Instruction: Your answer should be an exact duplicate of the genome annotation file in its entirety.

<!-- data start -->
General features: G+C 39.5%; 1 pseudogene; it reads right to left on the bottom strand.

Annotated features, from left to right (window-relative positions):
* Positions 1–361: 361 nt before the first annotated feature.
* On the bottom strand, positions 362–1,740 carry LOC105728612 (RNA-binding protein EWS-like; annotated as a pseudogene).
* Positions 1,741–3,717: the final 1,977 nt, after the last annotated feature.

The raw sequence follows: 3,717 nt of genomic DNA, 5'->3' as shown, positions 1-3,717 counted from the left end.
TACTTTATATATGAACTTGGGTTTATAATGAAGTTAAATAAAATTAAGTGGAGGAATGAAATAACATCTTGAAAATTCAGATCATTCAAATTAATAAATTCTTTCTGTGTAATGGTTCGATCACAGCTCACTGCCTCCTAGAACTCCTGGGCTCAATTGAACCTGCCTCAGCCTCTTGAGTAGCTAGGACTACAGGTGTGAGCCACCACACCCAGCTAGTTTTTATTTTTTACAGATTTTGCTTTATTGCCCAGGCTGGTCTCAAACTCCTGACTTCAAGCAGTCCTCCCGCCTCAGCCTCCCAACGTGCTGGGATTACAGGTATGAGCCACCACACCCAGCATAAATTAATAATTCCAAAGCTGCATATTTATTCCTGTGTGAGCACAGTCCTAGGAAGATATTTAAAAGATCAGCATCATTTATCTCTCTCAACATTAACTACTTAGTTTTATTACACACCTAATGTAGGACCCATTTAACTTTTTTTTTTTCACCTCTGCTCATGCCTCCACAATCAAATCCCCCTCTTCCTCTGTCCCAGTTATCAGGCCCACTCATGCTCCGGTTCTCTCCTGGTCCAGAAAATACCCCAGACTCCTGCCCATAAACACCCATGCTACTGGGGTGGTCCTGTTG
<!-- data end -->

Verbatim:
General features: G+C 39.5%; 1 pseudogene; it reads right to left on the bottom strand.

Annotated features, from left to right (window-relative positions):
* Positions 1–361: 361 nt before the first annotated feature.
* On the bottom strand, positions 362–1,740 carry LOC105728612 (RNA-binding protein EWS-like; annotated as a pseudogene).
* Positions 1,741–3,717: the final 1,977 nt, after the last annotated feature.

The raw sequence follows: 3,717 nt of genomic DNA, 5'->3' as shown, positions 1-3,717 counted from the left end.
TACTTTATATATGAACTTGGGTTTATAATGAAGTTAAATAAAATTAAGTGGAGGAATGAAATAACATCTTGAAAATTCAGATCATTCAAATTAATAAATTCTTTCTGTGTAATGGTTCGATCACAGCTCACTGCCTCCTAGAACTCCTGGGCTCAATTGAACCTGCCTCAGCCTCTTGAGTAGCTAGGACTACAGGTGTGAGCCACCACACCCAGCTAGTTTTTATTTTTTACAGATTTTGCTTTATTGCCCAGGCTGGTCTCAAACTCCTGACTTCAAGCAGTCCTCCCGCCTCAGCCTCCCAACGTGCTGGGATTACAGGTATGAGCCACCACACCCAGCATAAATTAATAATTCCAAAGCTGCATATTTATTCCTGTGTGAGCACAGTCCTAGGAAGATATTTAAAAGATCAGCATCATTTATCTCTCTCAACATTAACTACTTAGTTTTATTACACACCTAATGTAGGACCCATTTAACTTTTTTTTTTTCACCTCTGCTCATGCCTCCACAATCAAATCCCCCTCTTCCTCTGTCCCAGTTATCAGGCCCACTCATGCTCCGGTTCTCTCCTGGTCCAGAAAATACCCCAGACTCCTGCCCATAAACACCCATGCTACTGGGGTGGTCCTGTTG